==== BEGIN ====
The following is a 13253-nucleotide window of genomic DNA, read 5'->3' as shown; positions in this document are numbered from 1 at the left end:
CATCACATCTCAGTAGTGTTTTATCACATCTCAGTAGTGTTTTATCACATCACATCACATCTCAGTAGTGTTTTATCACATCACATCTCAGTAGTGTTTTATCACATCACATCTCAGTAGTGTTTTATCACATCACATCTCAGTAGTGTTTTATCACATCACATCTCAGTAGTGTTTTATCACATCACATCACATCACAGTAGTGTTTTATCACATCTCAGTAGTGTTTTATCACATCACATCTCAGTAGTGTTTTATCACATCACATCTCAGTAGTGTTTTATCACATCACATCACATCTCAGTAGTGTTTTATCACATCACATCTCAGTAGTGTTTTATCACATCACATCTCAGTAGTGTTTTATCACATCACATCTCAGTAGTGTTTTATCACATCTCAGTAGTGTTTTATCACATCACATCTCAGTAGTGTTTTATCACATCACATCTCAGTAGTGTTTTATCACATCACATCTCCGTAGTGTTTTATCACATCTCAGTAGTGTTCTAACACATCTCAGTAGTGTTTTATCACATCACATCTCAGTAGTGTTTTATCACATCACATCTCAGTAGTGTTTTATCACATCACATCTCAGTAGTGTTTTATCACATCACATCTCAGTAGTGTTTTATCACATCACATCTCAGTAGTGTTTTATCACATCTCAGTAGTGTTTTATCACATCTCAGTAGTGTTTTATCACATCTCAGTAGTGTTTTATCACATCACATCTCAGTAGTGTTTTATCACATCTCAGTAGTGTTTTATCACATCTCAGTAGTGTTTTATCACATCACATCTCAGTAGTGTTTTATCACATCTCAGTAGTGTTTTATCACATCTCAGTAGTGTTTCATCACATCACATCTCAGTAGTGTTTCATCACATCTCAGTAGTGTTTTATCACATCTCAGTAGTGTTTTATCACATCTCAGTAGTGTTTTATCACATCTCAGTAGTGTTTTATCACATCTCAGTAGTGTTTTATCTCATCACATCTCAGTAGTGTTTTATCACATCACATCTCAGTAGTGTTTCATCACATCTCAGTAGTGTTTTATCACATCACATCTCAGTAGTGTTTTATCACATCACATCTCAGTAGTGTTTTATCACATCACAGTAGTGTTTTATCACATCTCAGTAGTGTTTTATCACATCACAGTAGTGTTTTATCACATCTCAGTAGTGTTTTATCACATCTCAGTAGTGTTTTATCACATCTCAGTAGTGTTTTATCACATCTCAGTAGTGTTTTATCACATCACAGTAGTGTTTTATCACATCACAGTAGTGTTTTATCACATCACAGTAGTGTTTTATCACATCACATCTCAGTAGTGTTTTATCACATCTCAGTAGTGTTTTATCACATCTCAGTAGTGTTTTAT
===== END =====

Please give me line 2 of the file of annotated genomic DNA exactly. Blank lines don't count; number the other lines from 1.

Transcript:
CATCACATCTCAGTAGTGTTTTATCACATCTCAGTAGTGTTTTATCACATCACATCACATCTCAGTAGTGTTTTATCACATCACATCTCAGTAGTGTTTTATCACATCACATCTCAGTAGTGTTTTATCACATCACATCTCAGTAGTGTTTTATCACATCACATCTCAGTAGTGTTTTATCACATCACATCACATCACAGTAGTGTTTTATCACATCTCAGTAGTGTTTTATCACATCACATCTCAGTAGTGTTTTATCACATCACATCTCAGTAGTGTTTTATCACATCACATCACATCTCAGTAGTGTTTTATCACATCACATCTCAGTAGTGTTTTATCACATCACATCTCAGTAGTGTTTTATCACATCACATCTCAGTAGTGTTTTATCACATCTCAGTAGTGTTTTATCACATCACATCTCAGTAGTGTTTTATCACATCACATCTCAGTAGTGTTTTATCACATCACATCTCCGTAGTGTTTTATCACATCTCAGTAGTGTTCTAACACATCTCAGTAGTGTTTTATCACATCACATCTCAGTAGTGTTTTATCACATCACATCTCAGTAGTGTTTTATCACATCACATCTCAGTAGTGTTTTATCACATCACATCTCAGTAGTGTTTTATCACATCACATCTCAGTAGTGTTTTATCACATCTCAGTAGTGTTTTATCACATCTCAGTAGTGTTTTATCACATCTCAGTAGTGTTTTATCACATCACATCTCAGTAGTGTTTTATCACATCTCAGTAGTGTTTTATCACATCTCAGTAGTGTTTTATCACATCACATCTCAGTAGTGTTTTATCACATCTCAGTAGTGTTTTATCACATCTCAGTAGTGTTTCATCACATCACATCTCAGTAGTGTTTCATCACATCTCAGTAGTGTTTTATCACATCTCAGTAGTGTTTTATCACATCTCAGTAGTGTTTTATCACATCTCAGTAGTGTTTTATCACATCTCAGTAGTGTTTTATCTCATCACATCTCAGTAGTGTTTTATCACATCACATCTCAGTAGTGTTTCATCACATCTCAGTAGTGTTTTATCACATCACATCTCAGTAGTGTTTTATCACATCACATCTCAGTAGTGTTTTATCACATCACAGTAGTGTTTTATCACATCTCAGTAGTGTTTTATCACATCACAGTAGTGTTTTATCACATCTCAGTAGTGTTTTATCACATCTCAGTAGTGTTTTATCACATCTCAGTAGTGTTTTATCACATCTCAGTAGTGTTTTATCACATCACAGTAGTGTTTTATCACATCACAGTAGTGTTTTATCACATCACAGTAGTGTTTTATCACATCACATCTCAGTAGTGTTTTATCACATCTCAGTAGTGTTTTATCACATCTCAGTAGTGTTTTAT